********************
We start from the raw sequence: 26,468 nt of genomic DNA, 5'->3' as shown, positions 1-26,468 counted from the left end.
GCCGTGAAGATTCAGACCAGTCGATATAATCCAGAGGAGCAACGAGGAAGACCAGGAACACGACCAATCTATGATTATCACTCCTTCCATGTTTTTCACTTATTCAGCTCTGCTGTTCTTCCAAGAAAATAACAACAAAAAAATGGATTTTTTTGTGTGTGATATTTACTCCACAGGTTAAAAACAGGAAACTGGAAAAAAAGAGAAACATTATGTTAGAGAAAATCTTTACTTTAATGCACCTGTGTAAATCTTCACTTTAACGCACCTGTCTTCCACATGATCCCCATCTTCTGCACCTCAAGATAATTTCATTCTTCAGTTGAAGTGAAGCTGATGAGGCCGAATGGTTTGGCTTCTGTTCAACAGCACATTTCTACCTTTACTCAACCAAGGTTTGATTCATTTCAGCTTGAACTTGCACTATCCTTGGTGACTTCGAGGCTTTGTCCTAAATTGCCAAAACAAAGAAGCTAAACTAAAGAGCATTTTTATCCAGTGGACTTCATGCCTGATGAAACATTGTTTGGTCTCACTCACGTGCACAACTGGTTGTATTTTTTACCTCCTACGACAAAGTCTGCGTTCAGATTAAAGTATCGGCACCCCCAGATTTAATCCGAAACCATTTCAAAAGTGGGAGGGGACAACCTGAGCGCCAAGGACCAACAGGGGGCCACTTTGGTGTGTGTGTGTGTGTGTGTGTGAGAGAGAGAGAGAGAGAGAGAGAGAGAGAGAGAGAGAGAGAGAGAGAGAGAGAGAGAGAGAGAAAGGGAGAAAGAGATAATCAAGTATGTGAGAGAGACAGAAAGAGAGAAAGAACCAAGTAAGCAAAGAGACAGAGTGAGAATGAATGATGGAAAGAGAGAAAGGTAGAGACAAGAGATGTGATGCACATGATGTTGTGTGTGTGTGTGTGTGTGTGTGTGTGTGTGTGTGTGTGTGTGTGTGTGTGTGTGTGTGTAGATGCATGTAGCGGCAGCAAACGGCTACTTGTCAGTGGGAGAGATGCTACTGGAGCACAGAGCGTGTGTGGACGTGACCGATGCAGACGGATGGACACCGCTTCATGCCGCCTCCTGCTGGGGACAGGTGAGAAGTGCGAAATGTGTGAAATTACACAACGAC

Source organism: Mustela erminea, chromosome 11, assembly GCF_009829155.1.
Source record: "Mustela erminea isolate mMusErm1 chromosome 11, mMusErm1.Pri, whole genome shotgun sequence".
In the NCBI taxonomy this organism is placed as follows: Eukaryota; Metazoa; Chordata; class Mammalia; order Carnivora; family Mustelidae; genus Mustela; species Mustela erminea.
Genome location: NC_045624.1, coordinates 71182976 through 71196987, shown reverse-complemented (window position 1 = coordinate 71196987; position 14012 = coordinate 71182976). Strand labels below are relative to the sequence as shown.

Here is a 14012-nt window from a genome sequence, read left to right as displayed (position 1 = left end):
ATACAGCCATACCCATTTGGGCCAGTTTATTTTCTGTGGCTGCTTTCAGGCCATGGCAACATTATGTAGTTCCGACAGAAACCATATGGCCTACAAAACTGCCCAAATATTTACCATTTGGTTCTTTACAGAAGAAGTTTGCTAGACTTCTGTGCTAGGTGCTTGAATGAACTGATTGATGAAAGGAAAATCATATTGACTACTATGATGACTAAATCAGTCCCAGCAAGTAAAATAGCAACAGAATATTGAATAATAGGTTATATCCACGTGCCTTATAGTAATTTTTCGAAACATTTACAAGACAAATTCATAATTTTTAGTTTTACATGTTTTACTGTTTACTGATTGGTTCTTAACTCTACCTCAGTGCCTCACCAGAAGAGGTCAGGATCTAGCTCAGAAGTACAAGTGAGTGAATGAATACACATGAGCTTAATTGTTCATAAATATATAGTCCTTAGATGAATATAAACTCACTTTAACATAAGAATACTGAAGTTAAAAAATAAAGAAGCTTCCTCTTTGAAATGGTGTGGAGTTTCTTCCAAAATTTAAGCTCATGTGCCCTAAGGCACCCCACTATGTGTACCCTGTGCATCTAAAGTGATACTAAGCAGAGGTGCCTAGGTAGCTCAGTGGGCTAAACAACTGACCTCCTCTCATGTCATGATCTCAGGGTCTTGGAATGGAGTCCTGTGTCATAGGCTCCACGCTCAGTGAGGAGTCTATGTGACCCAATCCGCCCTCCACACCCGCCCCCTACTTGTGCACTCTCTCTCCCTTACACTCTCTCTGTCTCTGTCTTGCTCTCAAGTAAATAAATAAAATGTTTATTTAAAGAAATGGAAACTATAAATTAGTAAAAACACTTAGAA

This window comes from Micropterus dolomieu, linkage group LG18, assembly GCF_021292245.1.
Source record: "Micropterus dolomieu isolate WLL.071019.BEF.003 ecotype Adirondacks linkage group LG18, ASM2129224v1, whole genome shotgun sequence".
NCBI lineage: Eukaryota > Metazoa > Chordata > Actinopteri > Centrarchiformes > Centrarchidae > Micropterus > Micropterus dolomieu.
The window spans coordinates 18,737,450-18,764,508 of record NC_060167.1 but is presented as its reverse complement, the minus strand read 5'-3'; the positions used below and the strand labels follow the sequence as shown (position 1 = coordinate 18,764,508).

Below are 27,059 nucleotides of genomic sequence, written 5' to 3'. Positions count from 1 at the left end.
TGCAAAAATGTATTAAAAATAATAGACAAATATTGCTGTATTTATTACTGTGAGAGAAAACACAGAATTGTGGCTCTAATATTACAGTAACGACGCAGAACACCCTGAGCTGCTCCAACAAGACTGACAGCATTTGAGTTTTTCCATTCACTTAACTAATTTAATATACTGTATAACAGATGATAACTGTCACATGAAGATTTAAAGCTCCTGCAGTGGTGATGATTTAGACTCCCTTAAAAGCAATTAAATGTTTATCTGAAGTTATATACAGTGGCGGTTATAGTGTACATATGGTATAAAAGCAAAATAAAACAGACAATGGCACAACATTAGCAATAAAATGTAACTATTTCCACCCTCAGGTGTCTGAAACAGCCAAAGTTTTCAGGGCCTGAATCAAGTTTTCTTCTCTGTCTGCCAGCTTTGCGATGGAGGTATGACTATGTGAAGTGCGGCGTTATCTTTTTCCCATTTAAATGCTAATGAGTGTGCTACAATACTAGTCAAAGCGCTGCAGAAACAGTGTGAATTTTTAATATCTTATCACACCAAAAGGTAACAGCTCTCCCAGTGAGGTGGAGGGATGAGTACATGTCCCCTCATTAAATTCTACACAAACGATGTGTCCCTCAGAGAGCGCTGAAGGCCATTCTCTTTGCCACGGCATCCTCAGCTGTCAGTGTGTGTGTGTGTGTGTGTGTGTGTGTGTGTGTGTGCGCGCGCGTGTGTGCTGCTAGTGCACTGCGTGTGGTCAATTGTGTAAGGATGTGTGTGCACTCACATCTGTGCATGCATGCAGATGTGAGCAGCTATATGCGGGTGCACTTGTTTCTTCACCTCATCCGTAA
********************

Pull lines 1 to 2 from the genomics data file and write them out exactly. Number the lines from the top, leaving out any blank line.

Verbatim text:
We start from the raw sequence: 26,468 nt of genomic DNA, 5'->3' as shown, positions 1-26,468 counted from the left end.
GCCGTGAAGATTCAGACCAGTCGATATAATCCAGAGGAGCAACGAGGAAGACCAGGAACACGACCAATCTATGATTATCACTCCTTCCATGTTTTTCACTTATTCAGCTCTGCTGTTCTTCCAAGAAAATAACAACAAAAAAATGGATTTTTTTGTGTGTGATATTTACTCCACAGGTTAAAAACAGGAAACTGGAAAAAAAGAGAAACATTATGTTAGAGAAAATCTTTACTTTAATGCACCTGTGTAAATCTTCACTTTAACGCACCTGTCTTCCACATGATCCCCATCTTCTGCACCTCAAGATAATTTCATTCTTCAGTTGAAGTGAAGCTGATGAGGCCGAATGGTTTGGCTTCTGTTCAACAGCACATTTCTACCTTTACTCAACCAAGGTTTGATTCATTTCAGCTTGAACTTGCACTATCCTTGGTGACTTCGAGGCTTTGTCCTAAATTGCCAAAACAAAGAAGCTAAACTAAAGAGCATTTTTATCCAGTGGACTTCATGCCTGATGAAACATTGTTTGGTCTCACTCACGTGCACAACTGGTTGTATTTTTTACCTCCTACGACAAAGTCTGCGTTCAGATTAAAGTATCGGCACCCCCAGATTTAATCCGAAACCATTTCAAAAGTGGGAGGGGACAACCTGAGCGCCAAGGACCAACAGGGGGCCACTTTGGTGTGTGTGTGTGTGTGTGTGTGAGAGAGAGAGAGAGAGAGAGAGAGAGAGAGAGAGAGAGAGAGAGAGAGAGAGAGAGAGAGAGAAAGGGAGAAAGAGATAATCAAGTATGTGAGAGAGACAGAAAGAGAGAAAGAACCAAGTAAGCAAAGAGACAGAGTGAGAATGAATGATGGAAAGAGAGAAAGGTAGAGACAAGAGATGTGATGCACATGATGTTGTGTGTGTGTGTGTGTGTGTGTGTGTGTGTGTGTGTGTGTGTGTGTGTGTGTGTGTGTGTAGATGCATGTAGCGGCAGCAAACGGCTACTTGTCAGTGGGAGAGATGCTACTGGAGCACAGAGCGTGTGTGGACGTGACCGATGCAGACGGATGGACACCGCTTCATGCCGCCTCCTGCTGGGGACAGGTGAGAAGTGCGAAATGTGTGAAATTACACAACGAC